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Family: Orchidaceae

Scientific name: Polystachya pubescens

Authority: (Lindl.) Rchb.f.

Synonyms: Dendrorchis pubescens (Rchb. f.) Kuntze, Epiphora pubescens Lindl., Polystachya lindleyana Harv.

Zulu names: amabelejongosi, iphamba

Other name: hairy lipped Polystachya

Plant description: P. pubescens is an epiphytic orchid that grows to between 80 to 200 mm in height, depending on the habitat. It has long and wide leathery leaves and scented bright yellow to orange-yellow flowers with distinctive thin red (or orange-brown) stripes. The orchid typically grows on rocks under full sunlight or on forest trees in the shade. In South Africa, it can be found in coastal and riverine forests in the Eastern Cape, KwaZulu Natal, and Mpumalanga provinces. 

P. pubescens is a protected species that is often confused with P. mongensis, due to similar morphology. Furthermore, P. pubescens is often substituted with P. ottoniana when treating some inflammatory disorders.


  • The plant is used during steam treatment, typically when a person has a court case or is facing misfortune. The plant gets the name iphamba due to its ability to deflect (or divert) and confuse “the enemy”. The term iphamba is derived from the word “ukuphambana” or “ukuphambanisa”, which means to outwit or confuse. Hence, people who are facing an attack from an “enemy” (whether real or imagined) use this plant to outwit and confuse that enemy.
  • The plant is crushed and soaked in water and used as a bathing agent. Typically used to help ensure a good outcome in a court case. 
  • The plant is used to make intelezi, a mixture that is sprinkled in and around the home to protect against lightning strikes. 
  • The pseudobulb and root of the plant are used as ikhubalo, an emetic protective charm against witchcraft.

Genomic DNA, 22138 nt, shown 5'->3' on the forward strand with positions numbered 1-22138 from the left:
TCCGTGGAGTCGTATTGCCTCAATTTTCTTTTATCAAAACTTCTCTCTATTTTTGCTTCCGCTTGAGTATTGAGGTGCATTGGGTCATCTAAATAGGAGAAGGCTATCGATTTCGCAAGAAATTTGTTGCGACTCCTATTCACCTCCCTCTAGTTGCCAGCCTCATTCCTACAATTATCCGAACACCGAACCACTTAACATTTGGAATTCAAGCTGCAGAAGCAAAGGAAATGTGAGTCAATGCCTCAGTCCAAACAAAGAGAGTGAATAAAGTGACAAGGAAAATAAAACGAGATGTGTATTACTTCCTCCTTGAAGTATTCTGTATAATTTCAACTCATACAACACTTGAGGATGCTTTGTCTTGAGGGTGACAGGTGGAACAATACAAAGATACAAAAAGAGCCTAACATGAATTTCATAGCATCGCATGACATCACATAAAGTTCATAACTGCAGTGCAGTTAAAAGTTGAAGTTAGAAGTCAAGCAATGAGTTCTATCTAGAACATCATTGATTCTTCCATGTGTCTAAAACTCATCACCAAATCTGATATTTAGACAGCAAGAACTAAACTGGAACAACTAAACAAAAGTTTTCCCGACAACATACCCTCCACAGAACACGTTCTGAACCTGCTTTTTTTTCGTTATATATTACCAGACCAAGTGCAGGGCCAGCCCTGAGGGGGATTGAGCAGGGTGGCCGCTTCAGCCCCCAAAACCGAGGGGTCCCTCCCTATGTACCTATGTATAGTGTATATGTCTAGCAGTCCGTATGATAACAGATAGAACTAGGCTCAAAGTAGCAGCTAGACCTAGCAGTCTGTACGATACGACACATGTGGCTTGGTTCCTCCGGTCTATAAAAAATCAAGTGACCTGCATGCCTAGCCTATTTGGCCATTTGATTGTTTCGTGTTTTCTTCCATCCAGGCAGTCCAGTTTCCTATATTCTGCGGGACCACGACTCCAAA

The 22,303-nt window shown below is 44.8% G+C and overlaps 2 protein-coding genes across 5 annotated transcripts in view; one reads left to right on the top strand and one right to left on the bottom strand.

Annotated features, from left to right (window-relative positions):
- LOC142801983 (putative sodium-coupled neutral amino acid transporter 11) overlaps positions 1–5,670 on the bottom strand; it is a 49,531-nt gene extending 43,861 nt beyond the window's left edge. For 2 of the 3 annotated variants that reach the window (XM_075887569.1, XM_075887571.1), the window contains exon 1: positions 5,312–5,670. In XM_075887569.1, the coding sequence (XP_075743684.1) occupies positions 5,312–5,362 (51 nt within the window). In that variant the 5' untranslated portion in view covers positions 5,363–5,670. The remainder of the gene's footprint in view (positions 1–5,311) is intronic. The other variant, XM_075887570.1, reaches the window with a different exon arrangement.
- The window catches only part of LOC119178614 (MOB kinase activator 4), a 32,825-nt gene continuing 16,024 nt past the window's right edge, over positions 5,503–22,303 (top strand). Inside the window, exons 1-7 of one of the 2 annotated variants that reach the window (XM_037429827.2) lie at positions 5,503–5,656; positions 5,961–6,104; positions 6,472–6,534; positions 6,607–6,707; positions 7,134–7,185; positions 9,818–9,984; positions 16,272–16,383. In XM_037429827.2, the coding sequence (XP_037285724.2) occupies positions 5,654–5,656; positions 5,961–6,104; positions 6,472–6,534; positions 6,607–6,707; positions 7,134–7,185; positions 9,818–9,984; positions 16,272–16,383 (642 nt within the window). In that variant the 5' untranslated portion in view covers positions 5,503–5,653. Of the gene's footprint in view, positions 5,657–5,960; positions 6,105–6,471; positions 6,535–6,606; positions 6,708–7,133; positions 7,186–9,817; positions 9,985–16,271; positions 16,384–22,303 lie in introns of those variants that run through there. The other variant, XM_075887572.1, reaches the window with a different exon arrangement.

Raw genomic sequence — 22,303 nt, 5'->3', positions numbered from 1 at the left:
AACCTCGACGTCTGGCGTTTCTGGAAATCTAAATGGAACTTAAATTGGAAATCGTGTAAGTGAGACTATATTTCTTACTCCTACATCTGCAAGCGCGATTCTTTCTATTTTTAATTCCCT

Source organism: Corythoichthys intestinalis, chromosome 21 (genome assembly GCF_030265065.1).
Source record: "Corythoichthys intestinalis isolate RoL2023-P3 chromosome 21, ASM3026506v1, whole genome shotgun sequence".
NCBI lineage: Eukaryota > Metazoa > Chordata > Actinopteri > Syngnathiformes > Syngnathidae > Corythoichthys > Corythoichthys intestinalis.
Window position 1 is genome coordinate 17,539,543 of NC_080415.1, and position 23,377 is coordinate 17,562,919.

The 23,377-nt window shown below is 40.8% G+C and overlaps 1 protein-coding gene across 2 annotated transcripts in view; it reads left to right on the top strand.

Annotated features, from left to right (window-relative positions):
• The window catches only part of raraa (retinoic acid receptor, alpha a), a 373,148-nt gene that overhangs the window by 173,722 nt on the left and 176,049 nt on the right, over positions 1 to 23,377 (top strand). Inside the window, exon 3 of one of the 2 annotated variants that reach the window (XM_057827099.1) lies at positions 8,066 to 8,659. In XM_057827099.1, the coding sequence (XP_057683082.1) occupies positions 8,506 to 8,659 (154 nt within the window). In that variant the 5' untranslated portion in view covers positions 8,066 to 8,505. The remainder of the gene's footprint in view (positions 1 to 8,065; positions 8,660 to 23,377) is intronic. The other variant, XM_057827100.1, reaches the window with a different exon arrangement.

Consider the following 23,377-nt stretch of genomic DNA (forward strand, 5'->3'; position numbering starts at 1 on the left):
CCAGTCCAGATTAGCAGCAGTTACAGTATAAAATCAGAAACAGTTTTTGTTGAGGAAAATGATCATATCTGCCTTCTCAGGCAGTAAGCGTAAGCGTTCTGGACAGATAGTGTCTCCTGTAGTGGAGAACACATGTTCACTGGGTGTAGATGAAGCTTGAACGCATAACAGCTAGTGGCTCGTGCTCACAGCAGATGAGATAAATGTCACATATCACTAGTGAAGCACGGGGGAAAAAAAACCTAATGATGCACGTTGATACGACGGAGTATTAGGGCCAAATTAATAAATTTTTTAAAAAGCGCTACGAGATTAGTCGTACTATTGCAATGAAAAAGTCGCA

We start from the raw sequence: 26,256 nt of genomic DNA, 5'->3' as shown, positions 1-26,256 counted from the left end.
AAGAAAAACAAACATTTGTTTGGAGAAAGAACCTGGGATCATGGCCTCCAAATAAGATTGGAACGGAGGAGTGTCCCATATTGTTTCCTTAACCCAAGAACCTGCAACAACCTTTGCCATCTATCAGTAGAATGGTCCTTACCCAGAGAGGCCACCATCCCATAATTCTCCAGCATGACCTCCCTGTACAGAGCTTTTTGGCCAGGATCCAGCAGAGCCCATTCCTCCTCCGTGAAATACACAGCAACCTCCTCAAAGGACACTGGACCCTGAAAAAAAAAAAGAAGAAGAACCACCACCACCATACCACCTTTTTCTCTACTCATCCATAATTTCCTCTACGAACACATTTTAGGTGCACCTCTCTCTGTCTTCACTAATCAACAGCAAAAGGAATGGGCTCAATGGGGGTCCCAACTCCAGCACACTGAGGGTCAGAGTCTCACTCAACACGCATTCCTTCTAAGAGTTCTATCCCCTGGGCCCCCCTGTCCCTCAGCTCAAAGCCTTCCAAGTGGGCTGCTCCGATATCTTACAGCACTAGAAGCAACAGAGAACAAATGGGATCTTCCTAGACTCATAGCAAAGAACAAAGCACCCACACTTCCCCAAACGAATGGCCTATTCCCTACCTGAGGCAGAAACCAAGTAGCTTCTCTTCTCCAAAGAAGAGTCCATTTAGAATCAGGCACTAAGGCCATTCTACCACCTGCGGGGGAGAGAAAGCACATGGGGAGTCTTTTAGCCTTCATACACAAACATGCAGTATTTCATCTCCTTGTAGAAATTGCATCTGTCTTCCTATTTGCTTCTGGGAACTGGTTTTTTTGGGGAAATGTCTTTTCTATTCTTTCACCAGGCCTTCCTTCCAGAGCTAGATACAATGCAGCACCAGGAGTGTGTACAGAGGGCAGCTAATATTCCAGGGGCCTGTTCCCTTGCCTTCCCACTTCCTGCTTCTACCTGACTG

• The pseudobulb and root of the plant are used as an emetic love charm.
  • The pseudobulb and root of the plant are used to treat yeast infections such as Candida albicans.

Safety precaution:

Using traditional medicine responsibly can enhance your overall health and well-being. Misuse and abuse can lead to complications. You can inquire about the correct use of traditional medicine from a knowledgeable herbalist and practitioner. You can also visit or email: to learn more about traditional medicine

References and further reading: 

  • Ashton, P., 2018. The genus Polystachya in South Africa.
  • Chinsamy, M., 2012. South African medicinal orchids: a pharmacological and phytochemical evaluation (Doctoral dissertation).
    Cocks, M.M and Dold, T. 2000b. The Medicinal Plant Trade in the Eastern Cape Province. 
  • Dold, A.P. and Cocks, M.L., 2002. The trade in medicinal plants in the Eastern Cape Province, South Africa. South African Journal of Science, 98(11), pp.589-597.
  • Hutchings, A., Scott, A.H., Lewis, G., and Cunningham, A., 1996. Zulu medicinal plants. Natal University Press, Pietermaritzburg.
  • Tarr, B., 2004. Polystachya pubescens (Lindl.) Rchb. f. (Orchidaceae).
  • Zukulu, S., Dold, T. and Abbott, T., 2012. Medicinal and charm plants of Pondoland. South African National Biodiversity Institute.

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